John Beakes, a military historian from Maryland will be the guest speaker for the Kershaw County Historical Society program Sunday at 3 p.m. in the County Council Chamber room at the Kershaw County Government Center, 515 Walnut St., Camden.
Speaking in Camden on the eve of the 235th anniversary of the Battle of Hobkirk’s Hill, which was fought here, Beakes will provide overall understanding of that engagement and its significance in the Southern Campaign and the War for Independence. The meeting is open to the public.
Charles Baxley, Society Board member and scholar of the Revolution, will introduce Beakes, a historian and author of three books related to the war period, two of those books focusing on leaders in the fight on Hobkirk’s Hill, which took place on April 25, 1781.
Baxley himself often points to the "historical treasure" of a battlefield site entirely within present city limits, the direct line of march in that battle still the main street of the town. He also asserts, "That ‘hometown’ battle at Hobkirk’s Hill undeniably had national consequence."
Beakes’s accomplishments besides in research and writing are also noteworthy in other areas, including science, technology, the military, and business. He is a 1966 graduate of the United States Naval Academy and holds an M.S. in Environmental Engineering from Johns Hopkins University.
After serving in the U.S. Navy in nuclear submarines, in 1974 Beakes began a business career of executive leadership in technology service companies. He is presently chairman of the Next Century Corporation of technological solutions.
His lifelong passion for military history was sparked in his youth by his father, who loved Civil War history and took the family on several trips to nearby Gettysburg.
When Beakes discovered that there was no published biography of John Eager Howard, outstanding Revolutionary War combat leader from Maryland, he determined to try to bring this story to life. It is now available in Cool Deliberate Courage; John Eager Howard in the American Revolution.
Beakes co-authored the book in 2009 with Dr. Jim Piecuch, whose 2006 documentary history of the Battle of Camden is a primary reference for Revolutionary study.
With his interests growing in forgotten combat leaders of the Revolution, especially those of the Maryland Line, Beakes in 2013 co-authored with Dr. Piecuch ‘Light Horse Harry’ Lee in the War for Independence, and then himself completed a military biography of another notable leader, Otho Holland Williams in the American Revolution, which appeared in fall 2015.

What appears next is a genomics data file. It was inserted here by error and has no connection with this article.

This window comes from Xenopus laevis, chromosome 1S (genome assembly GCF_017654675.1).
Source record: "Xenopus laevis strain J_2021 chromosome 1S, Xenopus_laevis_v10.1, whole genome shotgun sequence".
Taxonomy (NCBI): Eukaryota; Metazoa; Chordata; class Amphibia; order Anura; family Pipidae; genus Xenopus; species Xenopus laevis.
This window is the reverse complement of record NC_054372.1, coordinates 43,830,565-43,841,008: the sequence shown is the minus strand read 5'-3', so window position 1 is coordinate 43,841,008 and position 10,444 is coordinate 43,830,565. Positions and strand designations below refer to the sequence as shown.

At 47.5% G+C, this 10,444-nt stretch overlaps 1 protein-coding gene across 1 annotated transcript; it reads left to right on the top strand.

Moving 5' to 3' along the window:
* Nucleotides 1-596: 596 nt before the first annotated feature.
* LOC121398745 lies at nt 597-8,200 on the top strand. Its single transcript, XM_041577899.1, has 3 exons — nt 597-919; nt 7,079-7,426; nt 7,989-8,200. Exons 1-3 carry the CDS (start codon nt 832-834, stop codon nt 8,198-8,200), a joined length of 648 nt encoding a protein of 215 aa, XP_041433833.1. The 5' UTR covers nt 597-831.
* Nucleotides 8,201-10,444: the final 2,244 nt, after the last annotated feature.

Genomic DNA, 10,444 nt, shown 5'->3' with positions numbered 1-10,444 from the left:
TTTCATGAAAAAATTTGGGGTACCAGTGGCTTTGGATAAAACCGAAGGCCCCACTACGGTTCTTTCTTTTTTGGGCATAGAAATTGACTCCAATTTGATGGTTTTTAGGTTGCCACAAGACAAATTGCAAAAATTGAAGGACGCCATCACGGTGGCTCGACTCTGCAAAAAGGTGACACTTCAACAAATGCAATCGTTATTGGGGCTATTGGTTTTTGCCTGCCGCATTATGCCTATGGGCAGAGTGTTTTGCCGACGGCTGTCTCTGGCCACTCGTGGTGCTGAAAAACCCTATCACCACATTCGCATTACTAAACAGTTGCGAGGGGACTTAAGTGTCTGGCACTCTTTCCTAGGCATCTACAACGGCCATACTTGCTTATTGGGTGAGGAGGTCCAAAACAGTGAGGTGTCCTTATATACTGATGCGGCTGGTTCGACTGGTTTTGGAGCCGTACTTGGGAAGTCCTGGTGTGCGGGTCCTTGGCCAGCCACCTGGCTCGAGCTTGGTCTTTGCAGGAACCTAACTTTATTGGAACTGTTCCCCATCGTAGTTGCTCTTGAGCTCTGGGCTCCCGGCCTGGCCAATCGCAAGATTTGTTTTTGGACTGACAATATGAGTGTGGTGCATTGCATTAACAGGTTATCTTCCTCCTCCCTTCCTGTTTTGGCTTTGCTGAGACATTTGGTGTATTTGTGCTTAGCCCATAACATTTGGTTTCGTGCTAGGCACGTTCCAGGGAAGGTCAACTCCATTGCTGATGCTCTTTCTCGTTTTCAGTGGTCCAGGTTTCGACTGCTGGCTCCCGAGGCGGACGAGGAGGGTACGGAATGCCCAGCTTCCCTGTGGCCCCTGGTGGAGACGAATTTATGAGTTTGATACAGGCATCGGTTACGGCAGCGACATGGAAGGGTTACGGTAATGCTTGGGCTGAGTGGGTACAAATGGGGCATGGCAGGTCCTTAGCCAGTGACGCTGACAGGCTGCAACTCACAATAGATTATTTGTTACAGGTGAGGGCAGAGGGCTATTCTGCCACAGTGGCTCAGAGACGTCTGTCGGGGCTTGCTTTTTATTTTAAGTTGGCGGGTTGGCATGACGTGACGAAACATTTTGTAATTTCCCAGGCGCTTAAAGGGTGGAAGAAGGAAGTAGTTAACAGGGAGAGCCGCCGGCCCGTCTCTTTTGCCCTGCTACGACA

Beakes in these projects has been helping to convey "the largely untold story of George Washington's success in building a team of outstanding military leaders from the young clerks, shopkeepers, farmers, and sons of the landed gentry who fought in the Continental Army." His talk on key players at Hobkirk’s Hill, including Howard and Williams, will touch on another Marylander, Col. John Gunby, whom Gen. Greene blamed for disaster resulting from a controversial order in the heat of the battle.
At the program the Society will make available brochures for self-guided tours of battle line positions north of Camden along Greene Street, crossing Broad and Lyttleton streets, an area where detailed signage adds on-sight information about the fight that precipitated British withdrawal thereafter from the backcountry and the Carolinas.
Also seen in the area is the Society’s signage for the lovely historic homes and gardens, now in springtime splendor, but not in existence in any way in 1781 when the site was "merely a huge sandpile with pine trees hovering over a swamp," in the words of Baxley. Guides to historic home sites, largely from the 1800s, may also be purchased at the program, along with illustrated books of the homes. Speaker Beakes will also have his books available for purchase and signing.
Refreshments and conversation will accompany opportunities to examine books. At conclusion of the program, attendees may enjoy taking self-guided driving tours of the sites they have learned about.
Work of the Kershaw County Historical Society in identifying, marking, writing about, and educating the public about historic sites and their preservation has been significant throughout the county since the mid-1900s when the group organized. A successful new-membership campaign added to their ranks last month, and memberships remain open to interested persons on payment of dues. Dues may be paid at meetings or by mail, as well as via a new link for online payments which has been added to the Society’s Facebook and web pages.